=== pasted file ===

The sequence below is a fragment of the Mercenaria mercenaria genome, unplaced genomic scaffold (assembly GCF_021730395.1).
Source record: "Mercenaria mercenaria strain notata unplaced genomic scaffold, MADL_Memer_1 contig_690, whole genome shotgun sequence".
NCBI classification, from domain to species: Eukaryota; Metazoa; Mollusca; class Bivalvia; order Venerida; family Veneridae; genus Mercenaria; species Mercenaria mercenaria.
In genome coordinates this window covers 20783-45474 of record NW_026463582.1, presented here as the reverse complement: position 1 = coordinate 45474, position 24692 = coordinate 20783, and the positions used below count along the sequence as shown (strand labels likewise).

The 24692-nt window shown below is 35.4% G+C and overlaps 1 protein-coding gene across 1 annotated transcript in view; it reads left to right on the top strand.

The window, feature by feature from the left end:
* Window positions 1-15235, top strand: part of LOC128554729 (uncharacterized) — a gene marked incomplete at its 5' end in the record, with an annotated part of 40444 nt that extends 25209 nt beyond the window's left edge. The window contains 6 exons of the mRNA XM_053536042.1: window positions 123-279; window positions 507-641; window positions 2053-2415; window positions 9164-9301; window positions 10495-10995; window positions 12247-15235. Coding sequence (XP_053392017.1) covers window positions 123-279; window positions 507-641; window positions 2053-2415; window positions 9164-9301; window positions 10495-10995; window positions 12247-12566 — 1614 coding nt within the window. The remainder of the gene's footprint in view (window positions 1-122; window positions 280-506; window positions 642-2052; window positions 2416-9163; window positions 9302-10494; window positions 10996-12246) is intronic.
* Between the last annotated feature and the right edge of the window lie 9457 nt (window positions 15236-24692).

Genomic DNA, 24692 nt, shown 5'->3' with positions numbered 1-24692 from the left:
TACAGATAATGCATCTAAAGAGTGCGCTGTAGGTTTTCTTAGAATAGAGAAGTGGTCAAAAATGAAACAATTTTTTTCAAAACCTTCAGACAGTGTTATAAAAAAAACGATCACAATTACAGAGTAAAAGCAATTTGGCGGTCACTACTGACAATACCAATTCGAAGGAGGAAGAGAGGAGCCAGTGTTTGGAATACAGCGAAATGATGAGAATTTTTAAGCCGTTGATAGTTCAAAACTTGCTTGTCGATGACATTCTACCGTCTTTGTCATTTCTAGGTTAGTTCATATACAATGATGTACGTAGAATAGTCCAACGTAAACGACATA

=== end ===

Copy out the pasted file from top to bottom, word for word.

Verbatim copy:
The sequence below is a fragment of the Mercenaria mercenaria genome, unplaced genomic scaffold (assembly GCF_021730395.1).
Source record: "Mercenaria mercenaria strain notata unplaced genomic scaffold, MADL_Memer_1 contig_690, whole genome shotgun sequence".
NCBI classification, from domain to species: Eukaryota; Metazoa; Mollusca; class Bivalvia; order Venerida; family Veneridae; genus Mercenaria; species Mercenaria mercenaria.
In genome coordinates this window covers 20783-45474 of record NW_026463582.1, presented here as the reverse complement: position 1 = coordinate 45474, position 24692 = coordinate 20783, and the positions used below count along the sequence as shown (strand labels likewise).

The 24692-nt window shown below is 35.4% G+C and overlaps 1 protein-coding gene across 1 annotated transcript in view; it reads left to right on the top strand.

The window, feature by feature from the left end:
* Window positions 1-15235, top strand: part of LOC128554729 (uncharacterized) — a gene marked incomplete at its 5' end in the record, with an annotated part of 40444 nt that extends 25209 nt beyond the window's left edge. The window contains 6 exons of the mRNA XM_053536042.1: window positions 123-279; window positions 507-641; window positions 2053-2415; window positions 9164-9301; window positions 10495-10995; window positions 12247-15235. Coding sequence (XP_053392017.1) covers window positions 123-279; window positions 507-641; window positions 2053-2415; window positions 9164-9301; window positions 10495-10995; window positions 12247-12566 — 1614 coding nt within the window. The remainder of the gene's footprint in view (window positions 1-122; window positions 280-506; window positions 642-2052; window positions 2416-9163; window positions 9302-10494; window positions 10996-12246) is intronic.
* Between the last annotated feature and the right edge of the window lie 9457 nt (window positions 15236-24692).

Genomic DNA, 24692 nt, shown 5'->3' with positions numbered 1-24692 from the left:
TACAGATAATGCATCTAAAGAGTGCGCTGTAGGTTTTCTTAGAATAGAGAAGTGGTCAAAAATGAAACAATTTTTTTCAAAACCTTCAGACAGTGTTATAAAAAAAACGATCACAATTACAGAGTAAAAGCAATTTGGCGGTCACTACTGACAATACCAATTCGAAGGAGGAAGAGAGGAGCCAGTGTTTGGAATACAGCGAAATGATGAGAATTTTTAAGCCGTTGATAGTTCAAAACTTGCTTGTCGATGACATTCTACCGTCTTTGTCATTTCTAGGTTAGTTCATATACAATGATGTACGTAGAATAGTCCAACGTAAACGACATA